If worst comes to worst and the friendship atrophies due to Tammy’s unresponsiveness, Marsha has gained something. She’s learned it wasn’t a mutual connection in the first place. Now she can grieve, get over it, and move on to real friends.

8. What happens next?
The mini-crisis changes the character of the friendship permanently. It either exposes it for a nonrelationship – or it provides soil for the rebuilding of a better one.

(by Cloud and Townsend)

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Please be sure to read the most important post at this blog:
A Warning About The Friendship Blog – Toxic – Unfriendly Bullied Bullies Trolls Dr Irene S Levine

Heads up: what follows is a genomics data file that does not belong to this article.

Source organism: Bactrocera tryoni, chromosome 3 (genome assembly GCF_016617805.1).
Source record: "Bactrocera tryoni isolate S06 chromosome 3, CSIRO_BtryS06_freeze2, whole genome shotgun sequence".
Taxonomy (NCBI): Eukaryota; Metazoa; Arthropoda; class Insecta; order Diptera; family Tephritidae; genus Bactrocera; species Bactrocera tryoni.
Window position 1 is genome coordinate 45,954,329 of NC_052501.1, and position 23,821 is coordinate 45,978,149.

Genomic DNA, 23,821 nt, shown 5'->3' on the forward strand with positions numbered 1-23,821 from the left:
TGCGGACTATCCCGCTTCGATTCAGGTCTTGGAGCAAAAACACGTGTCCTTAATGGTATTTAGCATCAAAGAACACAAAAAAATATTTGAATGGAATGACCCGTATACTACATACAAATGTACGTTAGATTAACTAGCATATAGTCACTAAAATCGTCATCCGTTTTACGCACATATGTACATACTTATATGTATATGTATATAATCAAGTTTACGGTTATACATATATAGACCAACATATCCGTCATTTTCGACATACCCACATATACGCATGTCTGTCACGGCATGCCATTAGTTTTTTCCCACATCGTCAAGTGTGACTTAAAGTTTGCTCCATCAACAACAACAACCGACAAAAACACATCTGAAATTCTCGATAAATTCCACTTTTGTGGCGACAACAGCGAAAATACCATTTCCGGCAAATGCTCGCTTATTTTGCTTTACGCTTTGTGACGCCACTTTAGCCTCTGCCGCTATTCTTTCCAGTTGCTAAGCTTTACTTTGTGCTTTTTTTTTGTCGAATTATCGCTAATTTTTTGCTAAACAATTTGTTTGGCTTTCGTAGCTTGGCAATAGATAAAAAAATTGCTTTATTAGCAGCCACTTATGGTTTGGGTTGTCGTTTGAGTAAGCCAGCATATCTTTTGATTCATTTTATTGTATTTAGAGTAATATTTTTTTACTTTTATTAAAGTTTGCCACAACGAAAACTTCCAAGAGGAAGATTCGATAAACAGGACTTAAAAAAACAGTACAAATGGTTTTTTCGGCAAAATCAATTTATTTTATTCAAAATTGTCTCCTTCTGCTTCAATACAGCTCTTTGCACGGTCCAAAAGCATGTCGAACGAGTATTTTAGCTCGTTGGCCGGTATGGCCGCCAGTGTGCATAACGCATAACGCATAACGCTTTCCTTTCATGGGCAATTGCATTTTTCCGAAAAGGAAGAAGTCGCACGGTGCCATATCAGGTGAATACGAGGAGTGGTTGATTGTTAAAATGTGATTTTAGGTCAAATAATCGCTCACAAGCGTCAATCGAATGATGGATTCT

Letting Go of Other People’s Expectations

A preface before I get to the main point of this post:

I believe the last time I posted to Dr. Irene’s TFB (“The Friendship Blog” – under my name of “Eagle Wings”) was around June 22 or 23, 2012.

I noticed when I stopped by TFB around June 23. 2012, that someone was pretending to be me under the “Anonymous” name. Those posts were not by me. Since I have not been back to TFB since June 2012 (not even to lurk), if anyone is posting as me there (especially under the name “Anonymous”), they are a phony and a fake.

Please be sure to read the most important post at this blog:
A Warning About The Friendship Blog – Toxic – Unfriendly Bullied Bullies Trolls Dr Irene S Levine

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Letting Go of Other People’s Expectations


A post by Maria Shriver, “Letting Go of Other People’s Expectations

Here are excerpts: